Volcanic Activity Destabilizing Antarctic Ice Sheet
AUSTIN, Texas — Thwaites Glacier, the large, rapidly changing outlet of the West Antarctic Ice Sheet, is not only being eroded by the ocean, it’s being melted from below by geothermal heat, researchers at the Institute for Geophysics at The University of Texas at Austin (UTIG) report in the current edition of the Proceedings of the National Academy of Sciences.
The findings significantly change the understanding of conditions beneath the West Antarctic Ice Sheet where accurate information has previously been unobtainable.
The Thwaites Glacier has been the focus of considerable attention in recent weeks as other groups of researchers found the glacier is on the way to collapse, but more data and computer modeling are needed to determine when the collapse will begin in earnest and at what rate the sea level will increase as it proceeds. The new observations by UTIG will greatly inform these ice sheet modeling efforts.
Using radar techniques to map how water flows under ice sheets, UTIG researchers were able to estimate ice melting rates and thus identify significant sources of geothermal heat under Thwaites Glacier. They found these sources are distributed over a wider area and are much hotter than previously assumed.
The geothermal heat contributed significantly to melting of the underside of the glacier, and it might be a key factor in allowing the ice sheet to slide, affecting the ice sheet’s stability and its contribution to future sea level rise.
The cause of the variable distribution of heat beneath the glacier is thought to be the movement of magma and associated volcanic activity arising from the rifting of the Earth’s crust beneath the West Antarctic Ice Sheet.
Knowledge of the heat distribution beneath Thwaites Glacier is crucial information that enables ice sheet modelers to more accurately predict the response of the glacier to the presence of a warming ocean.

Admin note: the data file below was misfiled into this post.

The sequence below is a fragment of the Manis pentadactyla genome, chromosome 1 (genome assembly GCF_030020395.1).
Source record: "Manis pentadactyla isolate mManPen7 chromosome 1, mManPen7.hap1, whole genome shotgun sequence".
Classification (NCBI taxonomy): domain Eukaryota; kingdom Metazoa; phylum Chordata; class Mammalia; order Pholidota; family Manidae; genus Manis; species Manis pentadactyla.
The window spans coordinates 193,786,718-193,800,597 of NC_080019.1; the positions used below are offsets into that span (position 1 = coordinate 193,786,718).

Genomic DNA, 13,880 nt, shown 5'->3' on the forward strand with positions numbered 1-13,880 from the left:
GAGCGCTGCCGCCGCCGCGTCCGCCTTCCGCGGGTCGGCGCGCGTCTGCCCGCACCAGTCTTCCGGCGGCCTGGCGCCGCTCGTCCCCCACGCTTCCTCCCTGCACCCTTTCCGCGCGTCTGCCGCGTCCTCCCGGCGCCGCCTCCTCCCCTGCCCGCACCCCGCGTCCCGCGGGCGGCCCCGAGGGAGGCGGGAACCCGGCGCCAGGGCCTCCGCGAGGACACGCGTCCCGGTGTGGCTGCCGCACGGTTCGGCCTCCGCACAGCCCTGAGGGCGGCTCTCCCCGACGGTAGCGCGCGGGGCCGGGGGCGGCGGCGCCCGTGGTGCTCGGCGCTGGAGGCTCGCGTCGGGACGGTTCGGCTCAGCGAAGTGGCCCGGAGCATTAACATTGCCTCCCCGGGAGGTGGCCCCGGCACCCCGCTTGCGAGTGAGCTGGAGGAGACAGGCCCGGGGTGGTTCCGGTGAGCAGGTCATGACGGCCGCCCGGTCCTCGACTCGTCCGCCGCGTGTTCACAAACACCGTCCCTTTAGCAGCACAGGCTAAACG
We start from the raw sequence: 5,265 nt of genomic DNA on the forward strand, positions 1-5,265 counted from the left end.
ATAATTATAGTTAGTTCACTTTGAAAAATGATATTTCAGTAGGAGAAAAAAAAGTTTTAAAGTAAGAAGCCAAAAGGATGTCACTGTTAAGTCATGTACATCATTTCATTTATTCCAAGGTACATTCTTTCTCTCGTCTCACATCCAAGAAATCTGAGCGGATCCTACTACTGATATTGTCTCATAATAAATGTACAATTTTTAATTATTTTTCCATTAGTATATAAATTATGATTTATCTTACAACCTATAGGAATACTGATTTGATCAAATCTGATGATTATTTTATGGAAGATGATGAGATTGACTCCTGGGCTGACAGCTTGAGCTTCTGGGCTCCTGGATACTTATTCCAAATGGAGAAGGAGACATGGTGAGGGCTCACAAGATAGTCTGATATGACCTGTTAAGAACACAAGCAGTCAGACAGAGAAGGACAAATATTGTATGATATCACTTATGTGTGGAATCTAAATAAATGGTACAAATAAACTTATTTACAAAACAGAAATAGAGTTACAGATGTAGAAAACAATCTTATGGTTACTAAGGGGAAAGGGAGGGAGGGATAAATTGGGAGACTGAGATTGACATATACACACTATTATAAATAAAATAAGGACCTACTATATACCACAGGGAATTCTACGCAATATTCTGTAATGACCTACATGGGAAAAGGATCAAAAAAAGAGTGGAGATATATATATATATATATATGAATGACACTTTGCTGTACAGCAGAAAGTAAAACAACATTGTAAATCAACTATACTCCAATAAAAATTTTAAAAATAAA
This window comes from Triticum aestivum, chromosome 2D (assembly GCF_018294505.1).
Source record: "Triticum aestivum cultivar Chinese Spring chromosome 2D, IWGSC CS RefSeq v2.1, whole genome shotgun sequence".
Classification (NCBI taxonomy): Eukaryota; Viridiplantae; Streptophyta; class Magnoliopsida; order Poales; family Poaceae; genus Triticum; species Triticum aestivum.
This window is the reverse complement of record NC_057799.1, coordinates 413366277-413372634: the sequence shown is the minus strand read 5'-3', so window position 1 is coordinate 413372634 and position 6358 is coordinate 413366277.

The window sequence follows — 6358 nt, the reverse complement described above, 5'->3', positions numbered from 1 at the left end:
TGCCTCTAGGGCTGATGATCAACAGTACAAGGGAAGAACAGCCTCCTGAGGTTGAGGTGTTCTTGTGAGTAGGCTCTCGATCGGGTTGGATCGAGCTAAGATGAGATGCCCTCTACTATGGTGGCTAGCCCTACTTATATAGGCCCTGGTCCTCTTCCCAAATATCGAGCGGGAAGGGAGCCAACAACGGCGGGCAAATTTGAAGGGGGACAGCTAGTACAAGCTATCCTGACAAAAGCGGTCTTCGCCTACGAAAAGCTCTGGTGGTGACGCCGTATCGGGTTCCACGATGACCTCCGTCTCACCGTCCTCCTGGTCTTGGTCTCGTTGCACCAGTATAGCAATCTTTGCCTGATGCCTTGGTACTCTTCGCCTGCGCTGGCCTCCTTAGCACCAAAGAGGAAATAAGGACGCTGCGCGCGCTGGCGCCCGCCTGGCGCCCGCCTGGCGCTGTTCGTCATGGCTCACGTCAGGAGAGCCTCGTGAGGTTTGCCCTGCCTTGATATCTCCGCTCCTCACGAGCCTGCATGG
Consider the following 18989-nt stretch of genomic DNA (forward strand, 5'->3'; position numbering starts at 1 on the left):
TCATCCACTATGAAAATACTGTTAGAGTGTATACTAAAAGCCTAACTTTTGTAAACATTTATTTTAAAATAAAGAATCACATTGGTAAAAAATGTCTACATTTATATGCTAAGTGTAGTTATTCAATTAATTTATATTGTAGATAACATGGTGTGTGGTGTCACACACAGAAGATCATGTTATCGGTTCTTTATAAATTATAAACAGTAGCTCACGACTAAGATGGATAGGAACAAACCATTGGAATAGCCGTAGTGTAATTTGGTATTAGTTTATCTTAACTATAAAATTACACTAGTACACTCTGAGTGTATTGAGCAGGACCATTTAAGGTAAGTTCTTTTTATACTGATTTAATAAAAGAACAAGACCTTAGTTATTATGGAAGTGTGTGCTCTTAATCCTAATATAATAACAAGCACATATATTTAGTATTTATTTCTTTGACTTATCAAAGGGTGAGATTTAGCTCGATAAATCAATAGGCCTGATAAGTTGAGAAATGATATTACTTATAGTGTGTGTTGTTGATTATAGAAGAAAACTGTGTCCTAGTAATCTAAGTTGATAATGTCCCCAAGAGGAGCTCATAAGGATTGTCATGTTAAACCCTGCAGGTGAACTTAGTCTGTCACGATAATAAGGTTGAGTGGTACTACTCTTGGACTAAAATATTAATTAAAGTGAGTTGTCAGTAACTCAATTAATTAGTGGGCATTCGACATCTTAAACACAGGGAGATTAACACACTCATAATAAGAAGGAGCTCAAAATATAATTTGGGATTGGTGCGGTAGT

Until now, scientists had been unable to measure the strength or location of heat flow under the glacier. Current ice sheet models have assumed that heat flow under the glacier is uniform like a pancake griddle with even heat distribution across the bottom of the ice.
The findings of lead author Dusty Schroeder and his colleagues show that the glacier sits on something more like a multi-burner stovetop with burners putting out heat at different levels at different locations.
“It’s the most complex thermal environment you might imagine,” said co-author Don Blankenship, a senior research scientist at UTIG and Schroeder’s Ph.D. adviser. “And then you plop the most critical dynamically unstable ice sheet on planet Earth in the middle of this thing, and then you try to model it. It’s virtually impossible.”
That’s why, he said, getting a handle on the distribution of geothermal heat flow under the ice sheet has been considered essential for understanding it.
Gathering knowledge about Thwaites Glacier is crucial to understanding what might happen to the West Antarctic Ice Sheet. An outlet glacier the size of Florida in the Amundsen Sea Embayment, it is up to 4,000 meters thick and is considered a key question mark in making projections of global sea level rise.
The glacier is retreating in the face of the warming ocean and is thought to be unstable because its interior lies more than two kilometers below sea level while, at the coast, the bottom of the glacier is quite shallow.
Because its interior connects to the vast portion of the West Antarctic Ice Sheet that lies deeply below sea level, the glacier is considered a gateway to the majority of West Antarctica’s potential sea level contribution.
The collapse of the Thwaites Glacier would cause an increase of global sea level of between one and two meters, with the potential for more than twice that from the entire West Antarctic Ice Sheet.
The UTIG researchers had previously used ice-penetrating airborne radar sounding data to image two vast interacting subglacial water systems under Thwaites Glacier. The results from this earlier work on water systems (also published in the Proceedings of the National Academy of Sciences) formed the foundation for the new work, which used the distribution of water beneath the glacier to determine the levels and locations of heat flow.
In each case, Schroeder, who received his Ph.D. in May, used techniques he had developed to pull information out of data collected by the radar developed at UTIG.
According to his findings, the minimum average geothermal heat flow beneath Thwaites Glacier is about 100 milliwatts per square meter, with hotspots over 200 milliwatts per square meter. For comparison, the average heat flow of the Earth’s continents is less than 65 milliwatts per square meter.
The presence of water and heat present researchers with significant challenges.
“The combination of variable subglacial geothermal heat flow and the interacting subglacial water system could threaten the stability of Thwaites Glacier in ways that we never before imagined,” Schroeder said.